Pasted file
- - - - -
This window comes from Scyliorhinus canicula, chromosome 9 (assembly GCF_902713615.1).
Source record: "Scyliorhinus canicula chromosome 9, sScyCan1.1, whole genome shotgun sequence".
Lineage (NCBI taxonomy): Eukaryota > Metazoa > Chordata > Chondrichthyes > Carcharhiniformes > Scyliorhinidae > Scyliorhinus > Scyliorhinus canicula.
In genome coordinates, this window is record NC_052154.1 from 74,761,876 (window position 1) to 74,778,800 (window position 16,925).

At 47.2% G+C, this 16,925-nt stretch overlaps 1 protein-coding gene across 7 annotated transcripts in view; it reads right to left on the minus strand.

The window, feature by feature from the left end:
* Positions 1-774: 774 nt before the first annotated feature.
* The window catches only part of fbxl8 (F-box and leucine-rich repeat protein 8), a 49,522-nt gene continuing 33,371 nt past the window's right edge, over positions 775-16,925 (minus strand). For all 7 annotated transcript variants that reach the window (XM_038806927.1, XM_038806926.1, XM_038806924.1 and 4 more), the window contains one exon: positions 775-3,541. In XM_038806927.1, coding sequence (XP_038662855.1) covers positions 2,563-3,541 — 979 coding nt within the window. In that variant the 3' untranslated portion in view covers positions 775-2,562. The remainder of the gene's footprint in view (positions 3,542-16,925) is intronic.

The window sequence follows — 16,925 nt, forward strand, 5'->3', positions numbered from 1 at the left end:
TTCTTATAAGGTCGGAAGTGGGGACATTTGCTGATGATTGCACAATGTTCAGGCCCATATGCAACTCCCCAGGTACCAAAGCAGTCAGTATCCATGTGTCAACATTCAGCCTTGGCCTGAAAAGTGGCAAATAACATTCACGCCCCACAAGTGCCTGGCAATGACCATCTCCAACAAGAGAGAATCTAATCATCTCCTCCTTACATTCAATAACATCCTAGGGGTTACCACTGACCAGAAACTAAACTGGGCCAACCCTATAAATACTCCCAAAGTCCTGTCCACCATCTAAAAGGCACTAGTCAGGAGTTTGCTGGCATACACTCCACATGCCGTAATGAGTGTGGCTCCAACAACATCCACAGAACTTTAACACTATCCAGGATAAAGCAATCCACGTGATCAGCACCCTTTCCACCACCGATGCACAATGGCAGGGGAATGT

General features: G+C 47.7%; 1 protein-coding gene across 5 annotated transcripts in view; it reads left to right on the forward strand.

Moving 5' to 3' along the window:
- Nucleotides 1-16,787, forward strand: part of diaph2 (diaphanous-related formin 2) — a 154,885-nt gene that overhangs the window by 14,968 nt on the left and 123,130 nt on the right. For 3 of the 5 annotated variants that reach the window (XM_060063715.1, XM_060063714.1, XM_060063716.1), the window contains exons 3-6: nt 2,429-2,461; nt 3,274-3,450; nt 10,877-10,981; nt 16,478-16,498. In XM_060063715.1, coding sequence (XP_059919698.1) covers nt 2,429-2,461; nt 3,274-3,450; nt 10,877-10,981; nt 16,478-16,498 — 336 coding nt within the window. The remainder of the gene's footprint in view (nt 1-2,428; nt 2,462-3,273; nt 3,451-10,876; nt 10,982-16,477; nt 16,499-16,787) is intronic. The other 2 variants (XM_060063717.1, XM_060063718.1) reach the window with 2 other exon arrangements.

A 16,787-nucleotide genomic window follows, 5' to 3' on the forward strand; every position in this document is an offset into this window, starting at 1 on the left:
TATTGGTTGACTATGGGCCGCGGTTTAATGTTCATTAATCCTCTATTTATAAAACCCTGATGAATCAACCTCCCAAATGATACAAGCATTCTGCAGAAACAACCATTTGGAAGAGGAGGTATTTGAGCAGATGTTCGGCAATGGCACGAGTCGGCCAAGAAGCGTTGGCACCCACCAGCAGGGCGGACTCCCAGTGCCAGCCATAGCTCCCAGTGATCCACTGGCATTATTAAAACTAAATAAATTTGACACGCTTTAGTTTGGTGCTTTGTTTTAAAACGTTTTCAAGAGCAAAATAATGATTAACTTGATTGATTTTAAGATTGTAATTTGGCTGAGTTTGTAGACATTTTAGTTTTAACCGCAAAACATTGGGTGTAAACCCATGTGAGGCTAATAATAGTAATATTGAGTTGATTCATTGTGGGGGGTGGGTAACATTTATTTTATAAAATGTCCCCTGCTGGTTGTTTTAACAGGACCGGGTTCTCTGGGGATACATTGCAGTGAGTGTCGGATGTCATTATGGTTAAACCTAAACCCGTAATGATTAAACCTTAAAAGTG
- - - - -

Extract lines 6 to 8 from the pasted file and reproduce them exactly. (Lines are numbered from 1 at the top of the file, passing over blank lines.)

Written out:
The window, feature by feature from the left end:
* Positions 1-774: 774 nt before the first annotated feature.
* The window catches only part of fbxl8 (F-box and leucine-rich repeat protein 8), a 49,522-nt gene continuing 33,371 nt past the window's right edge, over positions 775-16,925 (minus strand). For all 7 annotated transcript variants that reach the window (XM_038806927.1, XM_038806926.1, XM_038806924.1 and 4 more), the window contains one exon: positions 775-3,541. In XM_038806927.1, coding sequence (XP_038662855.1) covers positions 2,563-3,541 — 979 coding nt within the window. In that variant the 3' untranslated portion in view covers positions 775-2,562. The remainder of the gene's footprint in view (positions 3,542-16,925) is intronic.